“People want law enforcement to be reduced in their communities. Our issue is the lack of courage from elected officials to change policy, to reevaluate its relationship to policing,” she said. “When you’ve been gaslit by LAPD, law enforcement and elected officials about police and why they’re needed, and one of your own family members is killed by them, terrorised by them, it becomes incredibly clarifying about what is needed, what is most important.”
Ms Cullors said the family were preparing to file a formal complaint against the LAPD, and that a lawsuit may follow.
“Our family should be able to live full lives. We shouldn’t have to have viral headlines because someone in our family has died at the hands of the LAPD,” she said.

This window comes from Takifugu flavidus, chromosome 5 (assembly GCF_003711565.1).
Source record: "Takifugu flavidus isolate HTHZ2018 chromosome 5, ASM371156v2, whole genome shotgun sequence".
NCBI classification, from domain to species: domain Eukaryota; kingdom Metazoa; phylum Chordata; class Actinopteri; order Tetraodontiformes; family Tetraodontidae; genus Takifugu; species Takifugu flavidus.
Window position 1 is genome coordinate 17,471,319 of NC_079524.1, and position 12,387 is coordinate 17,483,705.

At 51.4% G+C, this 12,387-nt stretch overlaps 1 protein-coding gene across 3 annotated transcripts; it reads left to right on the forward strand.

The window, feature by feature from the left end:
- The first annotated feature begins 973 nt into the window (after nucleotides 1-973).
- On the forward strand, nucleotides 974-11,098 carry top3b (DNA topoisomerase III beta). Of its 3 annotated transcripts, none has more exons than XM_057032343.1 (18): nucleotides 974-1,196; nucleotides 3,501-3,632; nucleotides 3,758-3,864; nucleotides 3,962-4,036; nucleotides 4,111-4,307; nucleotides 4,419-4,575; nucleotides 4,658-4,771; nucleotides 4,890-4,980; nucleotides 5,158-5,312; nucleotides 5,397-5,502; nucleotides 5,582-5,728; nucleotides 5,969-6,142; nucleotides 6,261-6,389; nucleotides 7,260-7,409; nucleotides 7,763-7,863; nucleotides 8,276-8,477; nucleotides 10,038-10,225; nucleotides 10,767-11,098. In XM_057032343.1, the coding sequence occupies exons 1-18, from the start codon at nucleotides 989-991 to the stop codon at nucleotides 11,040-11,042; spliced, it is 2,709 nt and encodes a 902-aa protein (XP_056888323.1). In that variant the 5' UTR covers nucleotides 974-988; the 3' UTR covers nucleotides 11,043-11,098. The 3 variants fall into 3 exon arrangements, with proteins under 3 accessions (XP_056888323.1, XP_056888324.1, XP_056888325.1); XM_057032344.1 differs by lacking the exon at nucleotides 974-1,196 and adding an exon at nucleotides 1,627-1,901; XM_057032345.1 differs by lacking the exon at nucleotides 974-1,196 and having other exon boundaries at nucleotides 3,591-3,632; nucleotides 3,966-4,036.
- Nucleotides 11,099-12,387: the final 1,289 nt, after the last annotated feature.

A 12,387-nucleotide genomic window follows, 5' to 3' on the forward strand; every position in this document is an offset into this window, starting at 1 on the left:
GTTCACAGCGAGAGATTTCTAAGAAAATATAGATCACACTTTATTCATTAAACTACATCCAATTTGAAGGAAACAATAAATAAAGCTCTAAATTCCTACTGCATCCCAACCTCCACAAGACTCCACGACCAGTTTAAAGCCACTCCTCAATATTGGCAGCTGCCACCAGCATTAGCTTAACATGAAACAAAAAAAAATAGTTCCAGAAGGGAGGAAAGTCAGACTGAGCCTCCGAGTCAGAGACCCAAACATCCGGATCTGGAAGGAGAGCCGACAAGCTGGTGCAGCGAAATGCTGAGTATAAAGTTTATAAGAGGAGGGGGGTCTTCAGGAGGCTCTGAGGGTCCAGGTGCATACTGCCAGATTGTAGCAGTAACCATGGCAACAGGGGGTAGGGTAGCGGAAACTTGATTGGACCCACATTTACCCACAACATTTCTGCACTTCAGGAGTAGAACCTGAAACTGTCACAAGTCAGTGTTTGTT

‘It’s all just too much’
The release of bodycam footage on Wednesday prompted a furious reaction on social media.
“This has to stop,” wrote Misan Harriman, a photographer and close friend of Meghan Markle, on Instagram, alongside footage of Anderson being tased. “My God. â£It’s all just too much.â£ Again. In the heart of Los Angeles. On the pavement, begging for his life, police from the LAPD killed another young brother in broad daylight.”
Actor Seth Green wrote in a Twitter post: “No big deal, just LAPD murdering a man on the street for no reason.”
Comedian and writer Travon Free called for the LAPD to be “held accountable at all costs” in a viral post on Twitter: “The LAPD murdered Keenan Anderson. A beloved high school English teacher and father who FLAGGED THEM DOWN FOR HELP after a car accident. He was a threat to no one. He needed help and it cost him his life.”